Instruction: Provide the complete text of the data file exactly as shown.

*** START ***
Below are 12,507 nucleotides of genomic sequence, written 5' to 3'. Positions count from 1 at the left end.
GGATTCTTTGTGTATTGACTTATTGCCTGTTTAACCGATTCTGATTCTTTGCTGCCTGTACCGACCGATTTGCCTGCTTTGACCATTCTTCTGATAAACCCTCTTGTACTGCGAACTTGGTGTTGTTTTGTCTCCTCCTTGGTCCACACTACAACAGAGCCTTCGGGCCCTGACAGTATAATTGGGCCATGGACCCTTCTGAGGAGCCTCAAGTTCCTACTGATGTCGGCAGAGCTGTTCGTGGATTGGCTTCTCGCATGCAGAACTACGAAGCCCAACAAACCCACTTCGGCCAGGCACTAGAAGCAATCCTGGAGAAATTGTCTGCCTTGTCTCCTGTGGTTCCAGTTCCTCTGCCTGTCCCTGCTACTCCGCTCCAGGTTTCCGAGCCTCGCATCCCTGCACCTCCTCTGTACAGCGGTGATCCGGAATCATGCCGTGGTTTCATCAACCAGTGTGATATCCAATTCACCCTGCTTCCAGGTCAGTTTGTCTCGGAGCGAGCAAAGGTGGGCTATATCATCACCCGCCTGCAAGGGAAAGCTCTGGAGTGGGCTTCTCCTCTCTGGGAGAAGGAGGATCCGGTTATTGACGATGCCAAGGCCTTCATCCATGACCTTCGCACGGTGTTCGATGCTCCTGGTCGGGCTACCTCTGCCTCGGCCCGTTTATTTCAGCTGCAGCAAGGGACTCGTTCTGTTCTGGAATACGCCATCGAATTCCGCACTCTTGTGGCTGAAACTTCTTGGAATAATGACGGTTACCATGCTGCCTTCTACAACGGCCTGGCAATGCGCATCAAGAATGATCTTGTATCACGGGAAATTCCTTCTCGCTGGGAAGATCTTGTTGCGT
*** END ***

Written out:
Below are 12,507 nucleotides of genomic sequence, written 5' to 3'. Positions count from 1 at the left end.
GGATTCTTTGTGTATTGACTTATTGCCTGTTTAACCGATTCTGATTCTTTGCTGCCTGTACCGACCGATTTGCCTGCTTTGACCATTCTTCTGATAAACCCTCTTGTACTGCGAACTTGGTGTTGTTTTGTCTCCTCCTTGGTCCACACTACAACAGAGCCTTCGGGCCCTGACAGTATAATTGGGCCATGGACCCTTCTGAGGAGCCTCAAGTTCCTACTGATGTCGGCAGAGCTGTTCGTGGATTGGCTTCTCGCATGCAGAACTACGAAGCCCAACAAACCCACTTCGGCCAGGCACTAGAAGCAATCCTGGAGAAATTGTCTGCCTTGTCTCCTGTGGTTCCAGTTCCTCTGCCTGTCCCTGCTACTCCGCTCCAGGTTTCCGAGCCTCGCATCCCTGCACCTCCTCTGTACAGCGGTGATCCGGAATCATGCCGTGGTTTCATCAACCAGTGTGATATCCAATTCACCCTGCTTCCAGGTCAGTTTGTCTCGGAGCGAGCAAAGGTGGGCTATATCATCACCCGCCTGCAAGGGAAAGCTCTGGAGTGGGCTTCTCCTCTCTGGGAGAAGGAGGATCCGGTTATTGACGATGCCAAGGCCTTCATCCATGACCTTCGCACGGTGTTCGATGCTCCTGGTCGGGCTACCTCTGCCTCGGCCCGTTTATTTCAGCTGCAGCAAGGGACTCGTTCTGTTCTGGAATACGCCATCGAATTCCGCACTCTTGTGGCTGAAACTTCTTGGAATAATGACGGTTACCATGCTGCCTTCTACAACGGCCTGGCAATGCGCATCAAGAATGATCTTGTATCACGGGAAATTCCTTCTCGCTGGGAAGATCTTGTTGCGT